Former NC State and new Bengals quarterback Ryan Finley has a lot of positive qualities.
At his best, he throws a great ball and understands how to make adjustments on the fly, but these qualities do not present themselves as often as you’d prefer.
A look at the film reveals that Finley has translatable skills, but consistency issues will be the hill he has to overcome to be successful in the NFL.
First, we have a simple play-action pass. Finley turns and executes a ball fake to the running back, then sets up and looks down field. He gets some pressure from his right side, just as he releases the ball, but delivers a great pass hitting his receiver right in stride.
There have been questions about Finley’s arm strength, but this deep ball is thrown roughly 30 yards from the original line of scrimmage with accuracy.
On the money, but dropped pic.twitter.com/XYzPChj4bz— Matt Minich (@CoachMinich) May 1, 2019
This ball is thrown only 15 yards down field, but starting from the opposite hash, it travels farther than it appears. This is a long throw in college football where the hashes are much wider than they are in the NFL.
Finley puts the ball right on the sideline, where no one but his receiver that a chance to catch it. This is an excellent snag by wide receiver Stephen Louis, but also smart placement by Finley to avoid a potential turnover.
Back shoulder, right where it needs to be pic.twitter.com/B4MP17sDWc— Matt Minich (@CoachMinich) May 1, 2019
This is another example of the quarterback and receiver both doing a great job to set up the completion. Wide receiver C.J. Riley keeps his route vertical, leaving horizontal space for Finley to work in. Finley puts the ball outside of Riley, where he can use his body to shield it from the defensive back as he makes an athletic touchdown catch.
May 1, 2019
Unfortunately, Finley’s placement can be erratic. He throws too many balls behind his receivers. This forces them to turn and adjust and prevents them from gaining additional yardage after the catch.
Below, the receiver may be able to score a touchdown if Finley puts the ball in front of him, allowing him to turn it up field at the sideline. Instead, the ball is behind the receiver who is forced to turn and falls in the process of making the catch.
A little behind here pic.twitter.com/oARi2BdRR3— Matt Minich (@CoachMinich) May 1, 2019
Here, the defense brings a five-man pressure. Finley looks to get rid of the ball in a hurry and hits the receiver on a quick route. This is the sort of hot route that a quarterback should be looking for when the defense is bringing pressure that the blocking scheme cannot handle.
In this case, the protection should have been able to pick up the rush, but they struggled with the inside pressure. Finley appears to recognize this, and delivers an accurate pass to his hot receiver.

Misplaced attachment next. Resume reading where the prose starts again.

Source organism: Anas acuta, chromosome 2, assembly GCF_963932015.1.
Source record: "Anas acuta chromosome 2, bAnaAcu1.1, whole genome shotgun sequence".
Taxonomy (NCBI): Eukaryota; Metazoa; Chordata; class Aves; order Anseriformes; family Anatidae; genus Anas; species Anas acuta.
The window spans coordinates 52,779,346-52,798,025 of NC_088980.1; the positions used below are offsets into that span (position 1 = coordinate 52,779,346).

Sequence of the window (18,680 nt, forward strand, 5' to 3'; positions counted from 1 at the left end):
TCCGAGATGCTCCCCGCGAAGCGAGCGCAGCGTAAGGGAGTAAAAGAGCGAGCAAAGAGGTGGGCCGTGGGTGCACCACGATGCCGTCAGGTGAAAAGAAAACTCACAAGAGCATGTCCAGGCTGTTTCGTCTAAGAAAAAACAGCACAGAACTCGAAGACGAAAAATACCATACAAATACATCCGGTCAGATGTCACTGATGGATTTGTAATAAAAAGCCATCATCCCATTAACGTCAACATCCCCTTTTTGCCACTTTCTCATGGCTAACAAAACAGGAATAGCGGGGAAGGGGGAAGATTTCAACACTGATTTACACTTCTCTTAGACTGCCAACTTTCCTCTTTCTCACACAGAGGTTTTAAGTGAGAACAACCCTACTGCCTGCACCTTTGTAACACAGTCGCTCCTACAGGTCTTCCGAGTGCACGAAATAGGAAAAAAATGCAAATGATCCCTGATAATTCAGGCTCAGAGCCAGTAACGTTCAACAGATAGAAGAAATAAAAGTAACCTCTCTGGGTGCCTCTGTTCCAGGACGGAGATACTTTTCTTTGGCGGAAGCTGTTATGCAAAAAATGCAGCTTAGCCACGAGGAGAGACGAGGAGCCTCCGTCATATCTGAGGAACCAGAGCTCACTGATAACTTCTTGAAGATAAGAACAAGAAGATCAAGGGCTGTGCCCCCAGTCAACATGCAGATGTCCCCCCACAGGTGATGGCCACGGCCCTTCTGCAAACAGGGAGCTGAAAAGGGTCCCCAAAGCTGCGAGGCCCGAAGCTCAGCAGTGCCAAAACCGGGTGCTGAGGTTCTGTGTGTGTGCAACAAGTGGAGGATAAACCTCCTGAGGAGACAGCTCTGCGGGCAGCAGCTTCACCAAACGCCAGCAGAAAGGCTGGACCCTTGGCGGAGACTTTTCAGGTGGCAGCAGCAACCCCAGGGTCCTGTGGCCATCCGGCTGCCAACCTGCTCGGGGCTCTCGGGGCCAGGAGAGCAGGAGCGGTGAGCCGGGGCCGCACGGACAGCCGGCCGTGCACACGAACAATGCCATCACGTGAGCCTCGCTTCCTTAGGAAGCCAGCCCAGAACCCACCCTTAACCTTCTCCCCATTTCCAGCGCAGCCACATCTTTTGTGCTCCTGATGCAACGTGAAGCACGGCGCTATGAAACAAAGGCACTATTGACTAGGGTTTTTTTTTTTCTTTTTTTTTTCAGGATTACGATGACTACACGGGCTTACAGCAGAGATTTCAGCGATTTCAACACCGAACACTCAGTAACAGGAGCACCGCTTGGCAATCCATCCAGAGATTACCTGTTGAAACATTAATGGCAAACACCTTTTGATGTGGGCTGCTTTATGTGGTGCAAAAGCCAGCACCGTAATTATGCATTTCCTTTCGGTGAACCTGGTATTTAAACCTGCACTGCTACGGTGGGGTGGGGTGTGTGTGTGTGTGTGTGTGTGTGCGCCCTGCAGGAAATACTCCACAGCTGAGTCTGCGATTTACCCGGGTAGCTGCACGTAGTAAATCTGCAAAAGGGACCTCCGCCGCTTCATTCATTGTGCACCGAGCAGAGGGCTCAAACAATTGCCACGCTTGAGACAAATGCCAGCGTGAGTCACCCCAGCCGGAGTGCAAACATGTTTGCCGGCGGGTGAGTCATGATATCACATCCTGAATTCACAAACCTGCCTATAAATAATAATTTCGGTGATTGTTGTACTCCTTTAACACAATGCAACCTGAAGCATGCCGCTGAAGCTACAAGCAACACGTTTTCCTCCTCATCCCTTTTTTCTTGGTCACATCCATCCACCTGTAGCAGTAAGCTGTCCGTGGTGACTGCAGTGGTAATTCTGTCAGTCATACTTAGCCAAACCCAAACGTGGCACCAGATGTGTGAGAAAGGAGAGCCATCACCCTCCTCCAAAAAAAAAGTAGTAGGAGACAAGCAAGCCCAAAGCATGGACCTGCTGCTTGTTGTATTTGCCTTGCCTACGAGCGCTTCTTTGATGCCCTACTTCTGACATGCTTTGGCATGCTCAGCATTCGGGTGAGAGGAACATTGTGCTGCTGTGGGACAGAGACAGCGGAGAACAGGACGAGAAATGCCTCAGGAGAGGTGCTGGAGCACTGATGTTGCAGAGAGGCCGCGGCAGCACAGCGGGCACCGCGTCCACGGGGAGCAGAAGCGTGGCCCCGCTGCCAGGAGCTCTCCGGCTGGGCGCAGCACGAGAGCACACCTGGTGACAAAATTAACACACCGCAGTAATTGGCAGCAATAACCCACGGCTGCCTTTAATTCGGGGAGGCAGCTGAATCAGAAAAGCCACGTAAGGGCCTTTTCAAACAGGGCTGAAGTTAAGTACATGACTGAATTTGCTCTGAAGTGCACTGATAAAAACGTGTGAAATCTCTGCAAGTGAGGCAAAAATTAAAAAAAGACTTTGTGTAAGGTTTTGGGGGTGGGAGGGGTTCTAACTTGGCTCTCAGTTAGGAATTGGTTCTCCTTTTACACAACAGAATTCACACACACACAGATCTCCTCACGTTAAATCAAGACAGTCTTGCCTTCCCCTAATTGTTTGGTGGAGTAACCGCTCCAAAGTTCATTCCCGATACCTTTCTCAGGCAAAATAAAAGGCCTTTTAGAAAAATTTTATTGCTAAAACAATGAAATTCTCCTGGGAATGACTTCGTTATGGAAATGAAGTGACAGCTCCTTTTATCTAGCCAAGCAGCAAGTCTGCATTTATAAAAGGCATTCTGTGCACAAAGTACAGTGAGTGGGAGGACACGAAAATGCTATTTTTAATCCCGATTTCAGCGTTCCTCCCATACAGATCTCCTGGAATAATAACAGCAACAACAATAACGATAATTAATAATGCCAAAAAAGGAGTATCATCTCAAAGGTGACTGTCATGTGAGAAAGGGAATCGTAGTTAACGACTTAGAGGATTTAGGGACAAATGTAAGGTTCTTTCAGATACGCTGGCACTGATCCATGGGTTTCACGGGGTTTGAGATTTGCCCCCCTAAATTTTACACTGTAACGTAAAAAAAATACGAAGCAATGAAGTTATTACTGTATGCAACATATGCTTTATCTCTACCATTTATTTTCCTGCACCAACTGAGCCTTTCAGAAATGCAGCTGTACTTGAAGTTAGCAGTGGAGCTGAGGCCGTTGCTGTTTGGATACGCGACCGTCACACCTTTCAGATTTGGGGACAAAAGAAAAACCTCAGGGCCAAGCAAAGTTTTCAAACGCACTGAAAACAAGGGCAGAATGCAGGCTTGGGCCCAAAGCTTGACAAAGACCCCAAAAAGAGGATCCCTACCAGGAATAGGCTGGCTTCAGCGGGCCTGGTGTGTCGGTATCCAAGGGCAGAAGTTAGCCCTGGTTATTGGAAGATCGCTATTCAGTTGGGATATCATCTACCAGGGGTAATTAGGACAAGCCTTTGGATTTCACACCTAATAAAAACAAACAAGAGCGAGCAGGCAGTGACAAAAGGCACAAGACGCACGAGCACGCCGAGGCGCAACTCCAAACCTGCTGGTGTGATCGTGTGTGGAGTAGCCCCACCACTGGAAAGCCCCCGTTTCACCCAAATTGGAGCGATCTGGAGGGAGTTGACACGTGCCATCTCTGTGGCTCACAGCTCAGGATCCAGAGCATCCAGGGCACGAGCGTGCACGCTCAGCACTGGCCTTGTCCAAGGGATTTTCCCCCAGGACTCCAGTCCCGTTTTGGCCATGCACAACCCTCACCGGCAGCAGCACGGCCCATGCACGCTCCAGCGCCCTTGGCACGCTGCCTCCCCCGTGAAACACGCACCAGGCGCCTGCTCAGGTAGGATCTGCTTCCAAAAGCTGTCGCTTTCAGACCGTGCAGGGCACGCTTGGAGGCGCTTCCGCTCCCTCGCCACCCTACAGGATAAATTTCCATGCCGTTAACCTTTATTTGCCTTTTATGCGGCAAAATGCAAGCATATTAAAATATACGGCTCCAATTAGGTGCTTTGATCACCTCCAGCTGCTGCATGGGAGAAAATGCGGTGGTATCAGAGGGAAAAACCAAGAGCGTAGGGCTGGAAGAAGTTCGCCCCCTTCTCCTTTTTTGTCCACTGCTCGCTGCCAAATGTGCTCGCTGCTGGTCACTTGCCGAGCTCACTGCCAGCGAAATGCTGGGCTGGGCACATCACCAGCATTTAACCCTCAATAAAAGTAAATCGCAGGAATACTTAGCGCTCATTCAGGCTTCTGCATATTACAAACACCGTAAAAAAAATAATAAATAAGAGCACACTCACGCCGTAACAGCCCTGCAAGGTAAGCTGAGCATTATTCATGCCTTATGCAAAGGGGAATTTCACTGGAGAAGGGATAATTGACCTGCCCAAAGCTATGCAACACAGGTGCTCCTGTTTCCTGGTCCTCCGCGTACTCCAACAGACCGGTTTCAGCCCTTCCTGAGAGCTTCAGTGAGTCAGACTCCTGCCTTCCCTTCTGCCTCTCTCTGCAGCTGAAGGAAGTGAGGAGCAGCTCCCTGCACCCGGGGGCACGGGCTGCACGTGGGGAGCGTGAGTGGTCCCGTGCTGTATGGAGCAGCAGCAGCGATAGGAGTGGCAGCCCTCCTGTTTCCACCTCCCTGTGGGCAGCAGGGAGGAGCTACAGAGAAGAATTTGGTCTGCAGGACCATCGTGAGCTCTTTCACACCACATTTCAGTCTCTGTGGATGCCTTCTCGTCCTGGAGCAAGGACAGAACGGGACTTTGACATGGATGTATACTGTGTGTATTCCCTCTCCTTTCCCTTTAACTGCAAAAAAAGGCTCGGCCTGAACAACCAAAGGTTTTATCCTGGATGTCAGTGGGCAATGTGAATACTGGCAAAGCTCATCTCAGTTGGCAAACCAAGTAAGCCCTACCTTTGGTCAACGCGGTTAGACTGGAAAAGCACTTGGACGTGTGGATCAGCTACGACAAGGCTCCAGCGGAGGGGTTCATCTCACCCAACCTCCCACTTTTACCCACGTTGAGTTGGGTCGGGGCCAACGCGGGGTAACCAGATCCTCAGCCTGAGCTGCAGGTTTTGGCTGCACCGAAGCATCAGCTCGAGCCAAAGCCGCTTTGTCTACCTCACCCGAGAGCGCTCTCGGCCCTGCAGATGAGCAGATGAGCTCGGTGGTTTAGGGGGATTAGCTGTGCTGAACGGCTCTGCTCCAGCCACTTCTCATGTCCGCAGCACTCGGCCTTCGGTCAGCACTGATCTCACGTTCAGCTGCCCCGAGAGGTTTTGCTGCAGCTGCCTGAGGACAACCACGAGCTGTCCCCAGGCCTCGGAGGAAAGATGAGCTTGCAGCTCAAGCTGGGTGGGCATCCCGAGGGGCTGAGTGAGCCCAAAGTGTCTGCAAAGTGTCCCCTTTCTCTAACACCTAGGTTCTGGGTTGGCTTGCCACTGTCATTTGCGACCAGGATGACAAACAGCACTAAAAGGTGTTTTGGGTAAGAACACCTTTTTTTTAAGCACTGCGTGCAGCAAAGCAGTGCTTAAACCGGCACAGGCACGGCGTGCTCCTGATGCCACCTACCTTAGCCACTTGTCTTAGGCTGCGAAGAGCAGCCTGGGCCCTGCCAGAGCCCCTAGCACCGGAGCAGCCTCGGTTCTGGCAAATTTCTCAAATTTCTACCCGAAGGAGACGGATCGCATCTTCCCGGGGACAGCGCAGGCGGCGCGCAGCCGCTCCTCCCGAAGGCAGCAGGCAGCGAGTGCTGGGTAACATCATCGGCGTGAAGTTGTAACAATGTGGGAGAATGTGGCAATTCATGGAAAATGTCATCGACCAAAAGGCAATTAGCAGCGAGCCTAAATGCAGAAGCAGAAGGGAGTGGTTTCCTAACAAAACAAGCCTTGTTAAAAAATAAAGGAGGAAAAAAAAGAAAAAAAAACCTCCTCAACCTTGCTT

Zips that one in there pic.twitter.com/s0LfMegO6l— Matt Minich (@CoachMinich) May 1, 2019
Finley isn’t perfect against the blitz, though.
On this next play, Finley’s offensive line deploys a full slide protection, meaning that the entire offensive line slides to one side (in this case the left), and the running back is responsible for the edge on the opposite side.
The kryptonite of this type of pass protection is a double edge blitz. Finley needs to know this and needs to recognize when the outside linebacker on the bottom of the screen shows blitz, that the protection will not be able to account for him.
On the snap, Finley stares down the left side of the formation, eventually delivering a wild incompletion to that side.
Under Pressure pic.twitter.com/tzzyzRgqjj— Matt Minich (@CoachMinich) May 1, 2019
The slot receiver on the bottom of the screen runs a short in-cutting route. This is where Finley should go with the ball. It was third-and-six and a completion on this route would have moved the chains. Plus, it is a natural hot route, especially with the defender who was lined up over the slot blitzing.
The receiver recognizes and points at the blitz, but does not get his head around quickly expecting the ball. This may mean that neither Finley nor the receiver have been coached to make this adjustment, but this is the sort of thing you would expect a three-year starter to know.
Here, the defense doesn’t send a blitz, but the pocket starts to break down for Finley, and he cannot find a receiver right away. He moves within the pocket but keeps his eyes down field. This allows him to find an open receiver on the sideline and complete a pass for a first down.
Finley keeping his eyes down field pic.twitter.com/8qyLZAZH3l— Matt Minich (@CoachMinich) May 1, 2019
Here the defense sends an all out blitz at Finley, and he does not respond well to the pressure. He backs out quickly and throws an errant pass that is intercepted.
Not good pic.twitter.com/XS7TVN7iA9— Matt Minich (@CoachMinich) May 1, 2019
In short, Finley looks the part of a “game manager”. He’s a quasi-jack of all trades quarterback that can keep an offense afloat, but for being 24 years old entering the NFL, it’s difficult to see his shortcomings going away.
Finley’s arm strength has been criticized, but that is not a major concern to me. He needs to become more consistent with his ball placement and react better to pressure in order to have a successful NFL career.